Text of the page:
The Royal Palace
In 1750, the King of Prussia, the new ruler of Silesia, bought a baroque palace with an adjacent garden from the family of Baron Heinrich Gottfried Spätgen. The palace had been built in the Wiener style in 1717 on the current Kazimierza Wielkiego Street. In the years 1751-53, the royal architect, Johann Boumann Senior, had adapted the building to suit Frederick II the Great’s needs.
A two-storey wing, which has not been preserved, was added then to the existing building from the side of the garden. The wing contained rooms for the king: the music room, the bedroom, the chancellery, the library, the audience room, the marshal’s room and the dining room. The rococo interiors were already finished in 1752. In the years 1795-1796, Karl Gotthard Langhans rebuilt, at Frederick William II’s request, the oldest part of the baroque palace in the spirit of classicism. From the north side, the royal apartments were ornamented with wooden panelling, marble fireplaces, textile wallpapers of green and red, and overdoors (supraportes) with paintings on the subject of antiquity. In accordance with the architect’s design, the palace courtyard was enclosed by two one-storey guardhouses with the entrance gate in the middle. In 1809, the next king, Frederick William III, prepared for himself rooms on the upper floors of the south section of the oldest part of the palace. The rooms, according to the king’s wish, were to be modestly furnished with bourgeois furniture in the Empire style. The walls of the rooms had been covered over with colourful textiles from which the later names of the rooms – the Blue and the Yellow Room – were derived.
The next changes took place in the middle of 19th century, when an architect from Berlin, Friedrich August Stüler, designed a general extending of the royal residence. In the years 1843-46, the new south wing for Frederick William IV was built in the spirit of the Florentine Renaissance. A fragment of the wing has survived till now. In 1858, from the north side, three-storey east and west wings were built in place of the guardhouses. The wings were joined in 1867 by a decorative colonnade with entrance gates, closing the courtyard. The colonnade has been preserved to the present day.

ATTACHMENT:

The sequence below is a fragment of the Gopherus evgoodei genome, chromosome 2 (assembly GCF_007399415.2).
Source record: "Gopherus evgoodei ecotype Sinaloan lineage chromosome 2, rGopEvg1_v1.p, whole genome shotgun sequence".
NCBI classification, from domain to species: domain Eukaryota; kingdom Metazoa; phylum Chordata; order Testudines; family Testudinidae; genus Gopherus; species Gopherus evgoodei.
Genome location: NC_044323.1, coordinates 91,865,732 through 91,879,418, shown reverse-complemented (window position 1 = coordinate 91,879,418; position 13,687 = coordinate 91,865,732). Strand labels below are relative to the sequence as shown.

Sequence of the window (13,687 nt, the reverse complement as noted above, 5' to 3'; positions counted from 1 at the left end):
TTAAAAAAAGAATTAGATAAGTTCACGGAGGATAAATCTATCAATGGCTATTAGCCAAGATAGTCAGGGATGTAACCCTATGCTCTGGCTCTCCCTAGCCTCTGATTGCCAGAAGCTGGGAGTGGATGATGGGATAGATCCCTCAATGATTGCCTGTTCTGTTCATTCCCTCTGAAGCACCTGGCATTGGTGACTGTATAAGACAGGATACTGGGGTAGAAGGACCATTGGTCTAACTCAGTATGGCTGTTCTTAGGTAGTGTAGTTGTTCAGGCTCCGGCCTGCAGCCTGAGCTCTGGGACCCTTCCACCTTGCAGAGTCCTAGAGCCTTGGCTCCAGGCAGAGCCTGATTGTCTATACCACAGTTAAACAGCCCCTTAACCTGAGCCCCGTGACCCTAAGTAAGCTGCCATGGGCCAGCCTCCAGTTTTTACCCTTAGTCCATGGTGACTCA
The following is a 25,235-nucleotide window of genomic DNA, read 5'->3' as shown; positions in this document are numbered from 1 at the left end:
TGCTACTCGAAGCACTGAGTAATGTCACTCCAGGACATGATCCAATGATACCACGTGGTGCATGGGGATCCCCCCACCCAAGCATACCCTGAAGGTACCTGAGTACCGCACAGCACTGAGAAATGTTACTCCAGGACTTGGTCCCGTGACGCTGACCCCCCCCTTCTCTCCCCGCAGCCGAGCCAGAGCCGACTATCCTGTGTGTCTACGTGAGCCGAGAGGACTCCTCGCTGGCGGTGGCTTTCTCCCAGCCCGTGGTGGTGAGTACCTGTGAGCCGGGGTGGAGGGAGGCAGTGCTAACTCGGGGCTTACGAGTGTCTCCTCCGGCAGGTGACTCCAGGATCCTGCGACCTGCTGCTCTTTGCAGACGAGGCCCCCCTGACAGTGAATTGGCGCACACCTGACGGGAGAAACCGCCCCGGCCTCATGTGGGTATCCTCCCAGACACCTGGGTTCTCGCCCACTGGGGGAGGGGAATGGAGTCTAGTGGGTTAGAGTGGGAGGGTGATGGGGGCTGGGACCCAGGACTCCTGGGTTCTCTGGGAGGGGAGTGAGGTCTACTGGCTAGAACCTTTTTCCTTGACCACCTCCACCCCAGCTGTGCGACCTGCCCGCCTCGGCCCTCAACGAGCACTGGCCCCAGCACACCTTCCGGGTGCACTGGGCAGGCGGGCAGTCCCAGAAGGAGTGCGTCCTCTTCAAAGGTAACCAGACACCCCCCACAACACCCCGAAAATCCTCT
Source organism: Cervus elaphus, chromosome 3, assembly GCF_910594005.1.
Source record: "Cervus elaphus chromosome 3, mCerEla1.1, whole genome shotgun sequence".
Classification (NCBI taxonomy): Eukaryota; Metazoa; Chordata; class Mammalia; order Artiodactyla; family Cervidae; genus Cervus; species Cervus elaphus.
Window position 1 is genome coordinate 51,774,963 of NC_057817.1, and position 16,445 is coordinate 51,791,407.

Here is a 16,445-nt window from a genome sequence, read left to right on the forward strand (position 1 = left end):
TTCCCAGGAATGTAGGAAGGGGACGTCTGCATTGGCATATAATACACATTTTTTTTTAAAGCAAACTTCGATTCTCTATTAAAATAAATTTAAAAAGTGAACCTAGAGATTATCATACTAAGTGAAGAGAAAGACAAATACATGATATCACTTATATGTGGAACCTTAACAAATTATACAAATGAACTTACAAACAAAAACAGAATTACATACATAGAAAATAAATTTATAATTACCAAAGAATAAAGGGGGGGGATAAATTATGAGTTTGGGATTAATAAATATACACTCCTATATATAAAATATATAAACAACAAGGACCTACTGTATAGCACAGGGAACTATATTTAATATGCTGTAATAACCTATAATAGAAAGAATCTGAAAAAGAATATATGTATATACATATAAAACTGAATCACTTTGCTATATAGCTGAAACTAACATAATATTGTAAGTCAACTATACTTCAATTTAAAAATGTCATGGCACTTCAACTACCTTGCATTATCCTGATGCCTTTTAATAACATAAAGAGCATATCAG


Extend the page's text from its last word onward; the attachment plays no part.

In 1918, the palace was handed over to the Wrocław local government and prepared for exhibition purposes. On the 20th of September, 1926, the Palace Museum (Schlossmuseum) was opened in the former Royal Palace. An exhibition dedicated to the times of Frederick II the Great was organized on the right side of the south wing. Collections of Silesian glass and pottery as well as iron casts were also displayed. Interiors from the baroque, rococo and classicistic periods were reconstructed upstairs. Other rooms were filled with paintings and sculptures from the Albrecht Säbisch collection.
In 1938, the two side wings, occupied by military authorities up to that time, were also handed over for exhibition purposes. Historical exhibitions as well as exhibitions of Silesian craft and modern art were organized there. In the last month of the Second World War, the palace was damaged. The former Spätgen’s Palace with the north wings and a fragment of the south wing have been preserved to the present day. After the rebuilding, the Archaeological Museum was located there in the years 1963-1999, and the Ethnographic Museum till 2004. The complete refurbishment and modernization of the building for the Wrocław City Museum was finished in 2008. The middle and the east wing have been designated for the permanent exhibition “A Thousand Years of Wrocław”. The Gallery of Wrocław Art of the 19th and the 20th Centuries has been located in the west wing. The original baroque bourgeois interior, the so-called The Beyersdorfs’ Room, has also been opened to the public in its entirety for the first time.
The baroque garden in the French formal style has been restored to the south of the Palace